Does Governmental Venture Capital Spur Innovation? : A comparison with private venture capital in Sweden

Detta är en Master-uppsats från Uppsala universitet/Företagsekonomiska institutionen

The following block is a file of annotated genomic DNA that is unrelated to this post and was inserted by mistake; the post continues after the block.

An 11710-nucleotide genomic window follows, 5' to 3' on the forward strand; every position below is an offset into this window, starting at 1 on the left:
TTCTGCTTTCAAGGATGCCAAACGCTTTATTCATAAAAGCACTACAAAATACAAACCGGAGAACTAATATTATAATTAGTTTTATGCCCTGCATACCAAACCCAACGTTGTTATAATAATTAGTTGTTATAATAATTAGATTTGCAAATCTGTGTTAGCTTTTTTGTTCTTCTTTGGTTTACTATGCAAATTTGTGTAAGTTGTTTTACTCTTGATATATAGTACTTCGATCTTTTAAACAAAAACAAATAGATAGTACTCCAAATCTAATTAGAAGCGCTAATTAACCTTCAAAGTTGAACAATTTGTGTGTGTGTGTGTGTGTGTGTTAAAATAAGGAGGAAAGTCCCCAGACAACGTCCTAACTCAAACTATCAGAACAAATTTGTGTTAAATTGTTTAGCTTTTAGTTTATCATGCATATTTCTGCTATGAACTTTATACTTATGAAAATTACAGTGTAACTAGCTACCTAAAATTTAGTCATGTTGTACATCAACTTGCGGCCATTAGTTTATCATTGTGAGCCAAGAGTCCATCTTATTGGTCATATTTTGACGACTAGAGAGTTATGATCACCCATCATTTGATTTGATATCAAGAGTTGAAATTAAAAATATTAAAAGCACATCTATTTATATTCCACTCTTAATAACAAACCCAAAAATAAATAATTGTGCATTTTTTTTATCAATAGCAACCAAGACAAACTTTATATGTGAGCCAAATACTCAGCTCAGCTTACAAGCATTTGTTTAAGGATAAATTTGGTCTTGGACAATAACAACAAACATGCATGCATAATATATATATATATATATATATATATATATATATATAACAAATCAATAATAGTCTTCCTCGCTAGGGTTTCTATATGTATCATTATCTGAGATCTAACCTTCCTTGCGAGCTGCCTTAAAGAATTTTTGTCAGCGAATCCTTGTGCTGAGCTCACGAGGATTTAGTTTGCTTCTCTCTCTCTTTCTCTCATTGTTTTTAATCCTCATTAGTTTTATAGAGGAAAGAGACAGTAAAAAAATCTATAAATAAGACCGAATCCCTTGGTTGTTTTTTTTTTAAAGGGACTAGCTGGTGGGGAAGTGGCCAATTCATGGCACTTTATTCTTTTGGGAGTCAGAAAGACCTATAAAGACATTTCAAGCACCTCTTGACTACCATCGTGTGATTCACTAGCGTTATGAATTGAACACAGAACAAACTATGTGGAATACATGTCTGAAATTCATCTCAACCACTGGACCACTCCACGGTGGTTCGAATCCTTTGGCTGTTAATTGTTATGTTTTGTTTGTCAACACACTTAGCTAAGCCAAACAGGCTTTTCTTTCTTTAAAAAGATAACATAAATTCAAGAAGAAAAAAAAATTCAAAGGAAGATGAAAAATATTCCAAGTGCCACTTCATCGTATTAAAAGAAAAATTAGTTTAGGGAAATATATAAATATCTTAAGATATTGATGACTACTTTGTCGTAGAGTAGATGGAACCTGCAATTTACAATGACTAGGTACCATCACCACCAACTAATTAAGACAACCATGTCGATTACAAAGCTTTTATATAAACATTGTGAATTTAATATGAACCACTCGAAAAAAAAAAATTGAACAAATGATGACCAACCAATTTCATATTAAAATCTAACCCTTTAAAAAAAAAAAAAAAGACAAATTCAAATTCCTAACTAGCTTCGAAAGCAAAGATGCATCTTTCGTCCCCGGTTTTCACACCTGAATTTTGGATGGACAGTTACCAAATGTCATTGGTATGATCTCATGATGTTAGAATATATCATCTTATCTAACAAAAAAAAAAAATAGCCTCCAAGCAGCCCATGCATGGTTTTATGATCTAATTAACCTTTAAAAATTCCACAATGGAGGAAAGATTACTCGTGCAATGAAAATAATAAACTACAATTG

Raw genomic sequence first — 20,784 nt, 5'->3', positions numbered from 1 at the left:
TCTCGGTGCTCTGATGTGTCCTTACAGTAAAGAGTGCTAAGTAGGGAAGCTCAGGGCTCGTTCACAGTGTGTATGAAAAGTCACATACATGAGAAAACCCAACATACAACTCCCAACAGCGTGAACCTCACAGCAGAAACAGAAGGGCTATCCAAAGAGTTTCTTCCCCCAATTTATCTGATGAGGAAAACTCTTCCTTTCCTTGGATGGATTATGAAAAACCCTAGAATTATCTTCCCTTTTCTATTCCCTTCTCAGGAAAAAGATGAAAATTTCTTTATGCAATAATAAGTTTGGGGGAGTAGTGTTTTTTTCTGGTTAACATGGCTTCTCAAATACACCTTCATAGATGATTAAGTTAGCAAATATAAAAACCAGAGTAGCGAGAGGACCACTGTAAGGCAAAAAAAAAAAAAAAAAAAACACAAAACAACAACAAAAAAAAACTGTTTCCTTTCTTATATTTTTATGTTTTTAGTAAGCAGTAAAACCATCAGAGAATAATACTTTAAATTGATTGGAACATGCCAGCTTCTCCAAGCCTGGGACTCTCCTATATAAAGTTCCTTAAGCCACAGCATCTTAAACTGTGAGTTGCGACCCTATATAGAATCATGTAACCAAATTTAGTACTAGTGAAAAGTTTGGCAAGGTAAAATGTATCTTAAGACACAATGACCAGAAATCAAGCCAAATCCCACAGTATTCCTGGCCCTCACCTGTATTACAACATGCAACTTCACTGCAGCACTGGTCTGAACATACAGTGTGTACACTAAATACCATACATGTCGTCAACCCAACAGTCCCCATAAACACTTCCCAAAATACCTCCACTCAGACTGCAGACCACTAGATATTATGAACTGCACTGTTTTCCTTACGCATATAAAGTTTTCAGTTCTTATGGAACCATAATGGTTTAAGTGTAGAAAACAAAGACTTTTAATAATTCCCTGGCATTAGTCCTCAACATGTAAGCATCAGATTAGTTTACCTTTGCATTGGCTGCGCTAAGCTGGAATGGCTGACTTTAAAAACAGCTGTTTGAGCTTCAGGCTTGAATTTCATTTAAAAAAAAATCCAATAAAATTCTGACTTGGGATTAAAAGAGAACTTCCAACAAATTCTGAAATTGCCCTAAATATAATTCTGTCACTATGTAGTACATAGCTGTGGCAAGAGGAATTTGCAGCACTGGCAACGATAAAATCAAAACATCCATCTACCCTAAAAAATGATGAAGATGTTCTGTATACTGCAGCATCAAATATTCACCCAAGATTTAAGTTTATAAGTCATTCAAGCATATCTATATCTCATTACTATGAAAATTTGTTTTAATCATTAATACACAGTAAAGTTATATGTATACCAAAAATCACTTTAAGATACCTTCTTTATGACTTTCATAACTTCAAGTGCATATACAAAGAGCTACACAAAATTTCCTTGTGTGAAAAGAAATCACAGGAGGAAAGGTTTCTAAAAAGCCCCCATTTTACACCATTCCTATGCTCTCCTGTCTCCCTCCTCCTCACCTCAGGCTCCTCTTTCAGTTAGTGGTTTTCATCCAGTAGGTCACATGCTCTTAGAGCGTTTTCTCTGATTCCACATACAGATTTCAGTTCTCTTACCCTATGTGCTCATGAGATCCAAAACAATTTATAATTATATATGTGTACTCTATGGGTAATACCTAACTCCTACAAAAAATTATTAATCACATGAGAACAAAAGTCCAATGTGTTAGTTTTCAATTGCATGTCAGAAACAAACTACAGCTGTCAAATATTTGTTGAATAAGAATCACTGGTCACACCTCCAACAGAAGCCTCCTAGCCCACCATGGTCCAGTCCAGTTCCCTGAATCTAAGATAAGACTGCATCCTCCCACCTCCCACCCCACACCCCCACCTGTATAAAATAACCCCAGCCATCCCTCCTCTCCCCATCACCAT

Sammanfattning: Governments have increased their commitment to spur innovation by increasing the amount of venture capital (VC) flowing to the venture capital market over the last decades. Still, research shows that governmental venture capital (GVC) has no impact on innovation. The literature comparing governmental and private venture capital’s effect on innovation is scarce. Therefore, this study explores how different types of VC affects innovation in Swedish entrepreneurial companies. Based on VC data from the Swedish Venture Capital Association (SVCA), we use 440 VC-backed companies and 440 control companies to test the effects of governmental venture capital, private venture capital (PVC), and mixed venture capital (MVC, a combination of GVC and PVC) on four innovation indicators - patent grants, passive citations, trademarks, and industrial design rights. We use fixed-effects models to compare different VC types and Difference-in-Differences models to draw inferences about causality. Our findings show that all types of venture capital positively affect innovation, while MVC has the most substantial effects. PVC spur innovation mainly through trademarks, while GVC increases both trademarks and patent quality. We argue that MVC has access to an immense amount of capital and can allocate its non-financial resources better than both PVC and GVC separately. We also suggest that GVC focuses more on innovation quality and PVC focuses more on commercializing innovations and bringing them to the market.

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